Fast forward to 2014. Over a cup of tea, Lori told her mom that she wanted to combine what she experienced growing up with her new-found knowledge, and share that with others. “Imagine if people could experience picking berries, boiling up on the fire, having a cuppa tea and eating fish stew, homemade tea buns and fresh jam,” she mused. “We are generations of hunters, gatherers, trappers, sealers, fishermen—and we have some of the best food, traditions and culture in the world.” She would take people foraging and to the shore, so they could experience these things first-hand.
Today, Lori operates Cod Sounds—a company that provides locals and visitors with unique Newfoundland experiences. “I want people to hear and taste how the food came to be, from where it began, and where it is going.” How does she do this? By providing various workshops such as Bushcraft Basics, Fireside Cookery, Fur & Feathers, and On The Hunt—to name just a few. Participants can pick up a few skills, learn about Newfoundland culture and tradition, and feast on the best the land has to offer.
I had the pleasure of foraging with Lori last winter. It was a double treat as her colleague and friend, Felicity Roberts—an authority on lichens—joined us. In sub-zero weather, we headed to the wee village of Quidi Vidi and hiked up Sugar Loaf Trail where we picked sweet gale and tiny alder buds, which we later ground to season homemade salt back at Lori’s workshop/studio.
“This trail grows a wild abundance of berries, and all fall you can see all hands ‘arse up’ picking wild blueberries, partridge berries, crowberries—you name it—all kinds of berries,” said Lori. We also harvested fir tree needles which Lori later added to a mix of dried summer-foraged herbs for tea. As we meandered along the trail, Felicity showed us different lichens including one called “crottles” or “mollyfodge” in the Newfoundland Dictionary of English. Crottles are easy to find on fallen branches; they produce various dyes ranging from peach to bright yellow and deep rust.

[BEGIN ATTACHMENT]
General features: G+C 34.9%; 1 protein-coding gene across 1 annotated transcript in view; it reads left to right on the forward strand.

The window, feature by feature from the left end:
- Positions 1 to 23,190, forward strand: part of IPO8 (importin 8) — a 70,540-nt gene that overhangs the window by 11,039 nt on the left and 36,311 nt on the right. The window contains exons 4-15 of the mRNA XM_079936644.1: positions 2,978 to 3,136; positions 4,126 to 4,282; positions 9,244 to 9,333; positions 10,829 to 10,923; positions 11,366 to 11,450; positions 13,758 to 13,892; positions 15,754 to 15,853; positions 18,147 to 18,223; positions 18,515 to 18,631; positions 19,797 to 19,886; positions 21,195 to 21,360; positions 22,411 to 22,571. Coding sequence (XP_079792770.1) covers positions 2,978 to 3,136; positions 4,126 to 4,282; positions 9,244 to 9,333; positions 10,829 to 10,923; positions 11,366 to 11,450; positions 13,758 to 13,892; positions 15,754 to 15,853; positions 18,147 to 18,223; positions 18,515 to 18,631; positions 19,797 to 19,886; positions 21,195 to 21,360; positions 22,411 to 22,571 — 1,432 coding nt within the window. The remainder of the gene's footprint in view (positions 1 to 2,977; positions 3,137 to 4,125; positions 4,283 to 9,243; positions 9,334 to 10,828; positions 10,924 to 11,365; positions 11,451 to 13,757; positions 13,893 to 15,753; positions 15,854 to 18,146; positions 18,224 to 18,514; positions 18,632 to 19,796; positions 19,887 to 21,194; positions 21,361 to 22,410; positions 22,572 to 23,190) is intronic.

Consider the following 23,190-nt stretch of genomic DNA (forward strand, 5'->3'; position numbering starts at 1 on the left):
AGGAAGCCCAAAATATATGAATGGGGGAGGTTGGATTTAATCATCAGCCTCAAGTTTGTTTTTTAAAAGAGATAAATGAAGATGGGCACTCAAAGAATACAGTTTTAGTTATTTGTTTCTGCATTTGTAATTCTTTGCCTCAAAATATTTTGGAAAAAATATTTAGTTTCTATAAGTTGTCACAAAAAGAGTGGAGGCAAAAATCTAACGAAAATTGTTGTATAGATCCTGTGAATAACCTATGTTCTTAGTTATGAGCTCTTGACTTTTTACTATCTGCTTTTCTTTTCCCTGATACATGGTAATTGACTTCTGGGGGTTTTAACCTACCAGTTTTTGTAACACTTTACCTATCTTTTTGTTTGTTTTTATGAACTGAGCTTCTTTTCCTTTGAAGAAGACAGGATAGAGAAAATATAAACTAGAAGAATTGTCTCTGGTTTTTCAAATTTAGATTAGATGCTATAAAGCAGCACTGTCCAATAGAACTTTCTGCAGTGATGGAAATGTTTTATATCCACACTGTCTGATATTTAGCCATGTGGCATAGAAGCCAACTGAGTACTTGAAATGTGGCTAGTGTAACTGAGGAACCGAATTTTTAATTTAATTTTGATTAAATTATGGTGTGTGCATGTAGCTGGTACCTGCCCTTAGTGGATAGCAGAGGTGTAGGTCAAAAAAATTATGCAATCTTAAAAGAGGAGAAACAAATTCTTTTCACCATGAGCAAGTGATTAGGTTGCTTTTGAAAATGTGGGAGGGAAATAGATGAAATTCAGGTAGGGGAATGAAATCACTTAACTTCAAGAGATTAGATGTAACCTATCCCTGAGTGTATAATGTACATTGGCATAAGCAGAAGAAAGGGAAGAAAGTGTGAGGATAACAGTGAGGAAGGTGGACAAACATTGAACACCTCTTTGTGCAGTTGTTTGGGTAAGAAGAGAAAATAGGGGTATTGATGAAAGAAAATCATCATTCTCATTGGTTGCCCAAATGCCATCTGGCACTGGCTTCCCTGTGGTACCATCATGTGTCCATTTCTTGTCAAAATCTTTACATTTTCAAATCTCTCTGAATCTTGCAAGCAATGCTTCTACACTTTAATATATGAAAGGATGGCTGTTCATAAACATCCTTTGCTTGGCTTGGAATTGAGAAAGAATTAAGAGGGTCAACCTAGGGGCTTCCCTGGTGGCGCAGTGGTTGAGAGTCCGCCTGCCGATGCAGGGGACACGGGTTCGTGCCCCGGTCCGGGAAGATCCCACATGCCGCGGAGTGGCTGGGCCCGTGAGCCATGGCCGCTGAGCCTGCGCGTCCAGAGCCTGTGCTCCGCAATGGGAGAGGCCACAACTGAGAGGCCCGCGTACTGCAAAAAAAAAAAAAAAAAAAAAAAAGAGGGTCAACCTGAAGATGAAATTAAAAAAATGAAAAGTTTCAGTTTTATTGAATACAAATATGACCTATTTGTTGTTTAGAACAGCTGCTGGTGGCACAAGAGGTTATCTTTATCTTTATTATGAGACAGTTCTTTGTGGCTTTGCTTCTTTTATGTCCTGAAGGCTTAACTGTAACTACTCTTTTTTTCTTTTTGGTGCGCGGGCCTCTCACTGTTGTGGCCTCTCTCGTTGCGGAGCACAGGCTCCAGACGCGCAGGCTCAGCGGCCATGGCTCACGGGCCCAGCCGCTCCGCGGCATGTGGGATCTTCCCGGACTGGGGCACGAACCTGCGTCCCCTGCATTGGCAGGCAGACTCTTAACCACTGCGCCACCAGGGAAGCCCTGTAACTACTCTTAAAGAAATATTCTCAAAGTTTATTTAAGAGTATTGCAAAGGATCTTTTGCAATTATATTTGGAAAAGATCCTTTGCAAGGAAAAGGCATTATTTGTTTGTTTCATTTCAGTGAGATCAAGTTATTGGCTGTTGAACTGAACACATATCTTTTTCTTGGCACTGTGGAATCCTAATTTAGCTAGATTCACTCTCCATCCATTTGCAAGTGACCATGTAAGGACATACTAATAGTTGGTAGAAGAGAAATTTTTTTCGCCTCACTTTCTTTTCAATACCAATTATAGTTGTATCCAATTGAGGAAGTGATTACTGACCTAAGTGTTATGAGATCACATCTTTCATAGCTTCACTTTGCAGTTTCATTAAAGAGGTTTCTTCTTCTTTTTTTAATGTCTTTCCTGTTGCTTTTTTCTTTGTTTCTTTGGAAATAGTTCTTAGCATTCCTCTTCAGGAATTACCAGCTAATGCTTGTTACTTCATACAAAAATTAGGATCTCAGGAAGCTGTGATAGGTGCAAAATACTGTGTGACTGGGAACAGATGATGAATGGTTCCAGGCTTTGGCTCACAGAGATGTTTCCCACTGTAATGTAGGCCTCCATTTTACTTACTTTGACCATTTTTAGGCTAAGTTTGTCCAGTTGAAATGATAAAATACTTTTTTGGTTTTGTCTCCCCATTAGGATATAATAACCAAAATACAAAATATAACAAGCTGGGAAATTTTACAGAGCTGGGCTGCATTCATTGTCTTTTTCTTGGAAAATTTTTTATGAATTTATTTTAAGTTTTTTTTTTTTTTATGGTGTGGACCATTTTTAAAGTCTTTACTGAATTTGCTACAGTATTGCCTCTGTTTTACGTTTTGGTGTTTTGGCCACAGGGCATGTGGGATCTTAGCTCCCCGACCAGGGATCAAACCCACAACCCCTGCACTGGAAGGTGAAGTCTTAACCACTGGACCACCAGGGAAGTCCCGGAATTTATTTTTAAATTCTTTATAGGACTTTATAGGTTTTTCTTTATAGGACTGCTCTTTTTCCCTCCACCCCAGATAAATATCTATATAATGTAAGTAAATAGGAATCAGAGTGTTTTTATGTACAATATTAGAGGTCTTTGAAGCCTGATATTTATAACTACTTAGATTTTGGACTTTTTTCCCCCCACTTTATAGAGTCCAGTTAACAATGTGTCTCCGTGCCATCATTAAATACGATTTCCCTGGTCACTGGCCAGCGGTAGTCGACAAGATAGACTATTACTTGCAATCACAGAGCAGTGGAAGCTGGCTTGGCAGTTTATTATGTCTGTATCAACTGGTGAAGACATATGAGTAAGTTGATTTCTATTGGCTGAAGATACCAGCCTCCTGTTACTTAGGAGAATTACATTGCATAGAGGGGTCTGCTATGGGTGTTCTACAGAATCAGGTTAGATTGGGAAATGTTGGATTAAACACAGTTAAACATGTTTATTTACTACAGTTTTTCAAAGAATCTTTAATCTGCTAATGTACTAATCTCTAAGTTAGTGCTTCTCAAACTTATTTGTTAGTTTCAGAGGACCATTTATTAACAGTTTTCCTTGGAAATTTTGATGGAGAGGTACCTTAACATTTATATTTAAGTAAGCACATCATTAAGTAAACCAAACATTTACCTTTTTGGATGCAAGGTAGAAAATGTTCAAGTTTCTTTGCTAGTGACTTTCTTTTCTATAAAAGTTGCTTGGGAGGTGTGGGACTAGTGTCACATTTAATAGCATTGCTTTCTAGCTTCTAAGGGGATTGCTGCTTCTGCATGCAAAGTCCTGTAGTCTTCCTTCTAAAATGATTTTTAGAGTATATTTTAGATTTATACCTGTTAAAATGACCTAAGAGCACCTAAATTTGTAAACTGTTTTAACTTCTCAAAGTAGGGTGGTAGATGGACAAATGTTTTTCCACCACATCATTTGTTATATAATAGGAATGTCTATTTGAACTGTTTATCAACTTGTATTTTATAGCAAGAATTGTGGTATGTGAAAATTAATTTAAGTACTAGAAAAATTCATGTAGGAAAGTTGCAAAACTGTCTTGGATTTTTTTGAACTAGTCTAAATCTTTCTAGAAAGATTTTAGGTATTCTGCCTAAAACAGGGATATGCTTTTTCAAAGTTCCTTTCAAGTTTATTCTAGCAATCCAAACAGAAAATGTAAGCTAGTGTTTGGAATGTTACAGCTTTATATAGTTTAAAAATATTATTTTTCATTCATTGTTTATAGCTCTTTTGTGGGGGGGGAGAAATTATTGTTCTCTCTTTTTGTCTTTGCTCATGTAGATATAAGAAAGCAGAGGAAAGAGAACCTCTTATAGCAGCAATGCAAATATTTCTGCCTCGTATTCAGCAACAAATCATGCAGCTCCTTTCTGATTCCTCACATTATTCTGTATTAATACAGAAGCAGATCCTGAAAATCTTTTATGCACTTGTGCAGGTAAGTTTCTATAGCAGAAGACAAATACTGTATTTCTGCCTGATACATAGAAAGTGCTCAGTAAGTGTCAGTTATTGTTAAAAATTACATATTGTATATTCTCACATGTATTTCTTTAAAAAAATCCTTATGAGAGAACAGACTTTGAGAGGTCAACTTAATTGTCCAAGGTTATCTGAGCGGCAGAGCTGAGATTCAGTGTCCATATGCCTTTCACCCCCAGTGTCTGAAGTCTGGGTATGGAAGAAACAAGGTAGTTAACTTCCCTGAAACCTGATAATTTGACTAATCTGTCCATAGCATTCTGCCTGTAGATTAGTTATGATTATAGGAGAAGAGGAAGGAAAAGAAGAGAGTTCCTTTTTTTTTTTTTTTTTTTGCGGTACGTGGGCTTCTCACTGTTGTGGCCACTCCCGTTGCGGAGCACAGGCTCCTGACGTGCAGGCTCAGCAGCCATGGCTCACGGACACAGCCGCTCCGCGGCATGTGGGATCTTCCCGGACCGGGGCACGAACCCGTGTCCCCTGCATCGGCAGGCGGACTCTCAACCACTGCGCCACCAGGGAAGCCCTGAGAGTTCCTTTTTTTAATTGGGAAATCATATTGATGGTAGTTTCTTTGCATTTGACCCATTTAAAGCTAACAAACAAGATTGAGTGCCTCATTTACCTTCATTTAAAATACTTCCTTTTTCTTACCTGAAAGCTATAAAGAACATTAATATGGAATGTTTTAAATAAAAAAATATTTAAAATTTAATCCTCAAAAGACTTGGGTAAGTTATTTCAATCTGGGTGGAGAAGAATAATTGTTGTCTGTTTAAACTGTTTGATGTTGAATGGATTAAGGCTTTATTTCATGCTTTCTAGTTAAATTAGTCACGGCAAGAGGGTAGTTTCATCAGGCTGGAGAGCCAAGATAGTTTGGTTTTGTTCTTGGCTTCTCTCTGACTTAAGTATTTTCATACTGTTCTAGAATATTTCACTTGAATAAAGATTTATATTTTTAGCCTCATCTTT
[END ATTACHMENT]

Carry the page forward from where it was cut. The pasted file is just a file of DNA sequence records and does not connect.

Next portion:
Back at Lori’s, we warmed up with teas and Nan’s traditional tea buns smeared with partridge berry jam while she prepared cod chowder made the old-fashioned way (no milk). Felicity boiled a brew of lichens which eventually turned a skein of raw wool into a rusty bumble-bee colour.
They often partner up for excursions. Felicity says, “Our combined skills enrich each others’ understanding of what is possible with our local resources. Lori prepares foods involving seaweeds, mushrooms and lichens while I dye wool with them and study their folklore and medicinal properties. We have a lot of fun doing it, too.”
We were then treated to strips of sizzling moose graced with alder tips and Labrador tea. As we enjoyed our final morsels of moose, Lori’s mom entered the room with hand-pulled taffy she had made with her grandchildren.
Rough grub? Indeed. The best.
Lori’s workshops sell out months ahead. Book early. www.codsounds.ca
Be sure to ask Lori where she came up with the name Cod Sounds for her business. It’s a delightful tale. If you’re lucky, you may be offered some to eat.
Header no caption:
Header credit: Carolyn Janes
Intro caption: Lori McCarthy pauses for a moment while foraging in Quidi Vidi.
Intro Credit: Carolyn Janes